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Cheers: Pros, cons

Maybe cheerleaders provide good entertainment.

But that’s not the point. They exist to serve as the link between fans and the players. They cheer, fans cheer.

But it doesn’t happen that way. The only reaction from fans to cheerleaders I’ve seen this year has been during halftime, when with all eyes on them, cheerleaders often took the court with dance routines better suited for explicit rap videos than basketball games.



That’s the point. Cheerleading has almost nothing to do with the games at which they are found.

Especially when they’re wearing the wrong colors.




In a halftime show last month a cheer squad skipped to midcourt dressed in spandex outfits from the 1980s – neon pink and really, really bright green – and they danced. I wasn’t convinced who they really were until the same faces appeared on the sidelines later in their school colors.

So, if they’re not doing what they’re intended to, why do we need them?

Cheerleading is a part of most American sporting events, from junior high to the pros. But all it adds are flashy pom-poms, high-pitched yells and smiling faces. All they accomplish with that is drawing attention away from the game.

Are we so easily bored that we can’t last the period of a halftime without entertainment?

But they should be given a break. Their duty, apparently, is to stand and cheer for their team at all times, even when no one else will. When the team for which they cheer is hopelessly behind, cheerleaders are usually as loud as in the opening minutes.

They are great help for parents, though – the kind who like to throw their 7-year-olds in front of the TV when they can’t think of anything productive to do. But how many people that age are there at most games?

Not a lot.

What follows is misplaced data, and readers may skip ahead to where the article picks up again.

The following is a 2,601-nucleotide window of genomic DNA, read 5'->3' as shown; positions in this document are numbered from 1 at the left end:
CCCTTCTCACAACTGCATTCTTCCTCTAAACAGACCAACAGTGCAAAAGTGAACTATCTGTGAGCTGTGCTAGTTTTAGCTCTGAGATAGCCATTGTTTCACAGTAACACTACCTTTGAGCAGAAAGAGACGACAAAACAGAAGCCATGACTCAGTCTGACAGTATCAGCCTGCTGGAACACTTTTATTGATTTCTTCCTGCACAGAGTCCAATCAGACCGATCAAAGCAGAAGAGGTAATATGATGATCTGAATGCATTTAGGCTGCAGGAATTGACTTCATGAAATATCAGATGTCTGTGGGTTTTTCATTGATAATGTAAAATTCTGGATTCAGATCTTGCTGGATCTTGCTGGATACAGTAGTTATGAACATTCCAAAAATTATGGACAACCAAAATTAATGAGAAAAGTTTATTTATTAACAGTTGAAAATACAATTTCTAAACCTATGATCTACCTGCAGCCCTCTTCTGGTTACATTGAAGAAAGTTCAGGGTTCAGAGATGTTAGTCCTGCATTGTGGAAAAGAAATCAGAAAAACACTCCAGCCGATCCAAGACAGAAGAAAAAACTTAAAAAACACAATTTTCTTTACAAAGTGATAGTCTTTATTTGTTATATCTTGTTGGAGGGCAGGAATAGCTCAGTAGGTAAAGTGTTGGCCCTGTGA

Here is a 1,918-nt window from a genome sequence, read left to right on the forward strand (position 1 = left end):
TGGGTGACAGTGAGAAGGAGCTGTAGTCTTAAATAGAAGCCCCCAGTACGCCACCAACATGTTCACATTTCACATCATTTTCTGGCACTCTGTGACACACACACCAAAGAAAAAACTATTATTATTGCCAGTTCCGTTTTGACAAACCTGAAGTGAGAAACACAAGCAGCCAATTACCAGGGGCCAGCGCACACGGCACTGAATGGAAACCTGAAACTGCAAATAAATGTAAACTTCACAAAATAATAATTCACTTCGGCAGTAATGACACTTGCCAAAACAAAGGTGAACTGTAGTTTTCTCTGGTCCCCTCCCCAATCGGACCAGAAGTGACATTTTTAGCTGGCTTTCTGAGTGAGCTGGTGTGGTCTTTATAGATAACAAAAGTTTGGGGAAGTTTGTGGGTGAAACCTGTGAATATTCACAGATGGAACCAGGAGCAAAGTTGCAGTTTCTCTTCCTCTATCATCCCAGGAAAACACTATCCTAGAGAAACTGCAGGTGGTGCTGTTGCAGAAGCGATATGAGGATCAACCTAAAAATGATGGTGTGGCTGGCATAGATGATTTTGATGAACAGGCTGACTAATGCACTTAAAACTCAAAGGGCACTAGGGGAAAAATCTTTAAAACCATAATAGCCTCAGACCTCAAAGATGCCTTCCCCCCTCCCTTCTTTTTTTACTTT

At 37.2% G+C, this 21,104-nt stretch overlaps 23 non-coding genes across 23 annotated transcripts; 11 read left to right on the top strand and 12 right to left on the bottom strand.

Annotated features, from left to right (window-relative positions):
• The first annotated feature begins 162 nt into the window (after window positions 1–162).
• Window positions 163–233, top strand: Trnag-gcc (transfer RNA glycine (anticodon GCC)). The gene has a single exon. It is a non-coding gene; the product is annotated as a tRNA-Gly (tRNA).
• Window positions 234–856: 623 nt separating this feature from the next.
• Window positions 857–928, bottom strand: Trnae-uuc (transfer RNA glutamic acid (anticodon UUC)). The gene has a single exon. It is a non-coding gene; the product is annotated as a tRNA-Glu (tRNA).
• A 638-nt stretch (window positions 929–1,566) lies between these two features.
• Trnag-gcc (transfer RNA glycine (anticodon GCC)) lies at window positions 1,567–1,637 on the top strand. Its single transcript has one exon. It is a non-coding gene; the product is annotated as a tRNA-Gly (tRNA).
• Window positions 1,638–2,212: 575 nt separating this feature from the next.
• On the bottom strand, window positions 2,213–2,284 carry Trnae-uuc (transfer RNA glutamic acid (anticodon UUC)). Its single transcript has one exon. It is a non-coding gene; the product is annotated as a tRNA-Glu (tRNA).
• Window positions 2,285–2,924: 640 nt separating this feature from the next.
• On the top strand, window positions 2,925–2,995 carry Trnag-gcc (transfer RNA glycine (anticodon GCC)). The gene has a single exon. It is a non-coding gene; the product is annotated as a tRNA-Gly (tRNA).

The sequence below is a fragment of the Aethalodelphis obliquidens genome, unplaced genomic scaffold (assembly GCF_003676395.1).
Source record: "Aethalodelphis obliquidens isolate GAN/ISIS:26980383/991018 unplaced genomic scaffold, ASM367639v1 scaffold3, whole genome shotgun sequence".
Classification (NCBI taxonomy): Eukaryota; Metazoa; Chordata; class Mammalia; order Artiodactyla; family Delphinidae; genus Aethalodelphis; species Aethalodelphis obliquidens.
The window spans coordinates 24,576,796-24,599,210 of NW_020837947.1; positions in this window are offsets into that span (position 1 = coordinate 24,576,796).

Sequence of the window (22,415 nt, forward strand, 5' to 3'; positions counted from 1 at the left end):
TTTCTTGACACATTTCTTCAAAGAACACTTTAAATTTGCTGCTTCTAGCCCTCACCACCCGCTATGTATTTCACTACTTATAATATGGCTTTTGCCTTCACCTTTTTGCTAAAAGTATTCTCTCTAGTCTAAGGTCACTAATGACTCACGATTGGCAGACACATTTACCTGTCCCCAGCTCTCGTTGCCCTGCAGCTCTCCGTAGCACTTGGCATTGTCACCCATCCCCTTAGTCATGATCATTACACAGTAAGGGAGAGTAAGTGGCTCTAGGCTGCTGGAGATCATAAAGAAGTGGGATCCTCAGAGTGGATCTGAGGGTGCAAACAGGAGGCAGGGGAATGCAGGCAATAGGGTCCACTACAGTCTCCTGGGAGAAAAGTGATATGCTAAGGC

So Ross – my opponent on this issue, whose thoughts can be found on the other side of the page – can take his sentimental stories and send them to Chicken Soup for the Cheerleader’s Soul.

But there’s more out there than cheerleaders threatening sports.

Raise your hand if you think 5-year-old breakdancers are cute (both hands should still be holding the newspaper). That’s everyday entertainment during time-outs and between quarters at Sacramento Kings games, along with dancing inflatable puppets.

And how many of you remember who won the Super Bowl three years ago? But y’all remember Janet Jackson’s costume malfunction.

This year, the Rolling Stones performed in the Super Bowl halftime show. It’s bad enough that there’s a halftime show for every Super Bowl, but haven’t the Stones had enough concerts?

Three years from now, people will have a clouded memory of a game between the Steelers and the Seahawks. But, oh, they’ll remember the Stones.

Apparently Rossy wouldn’t have minded so much when his Denver Broncos lost in the AFC Championship, had there been a better performance at halftime.

He calls himself a sports hound and then defends cheerleaders.

Dude.

There is a time when teams and schools can be forgiven for trying to fill seats: when they’re doing so poorly that no one would come for the game alone.

I know that the teams I was watching earlier this season weren’t. They finished first and second in their league.

That could have been more reason for the cheerleaders to cheer. But then again, wearing colors that didn’t match their school, Idon’t think they were cheering for their team.

They must have been cheering for themselves.

ooo

To contact sports writer Jeff Miller, e-mail jeffm@theunion.com or call 477-4240.


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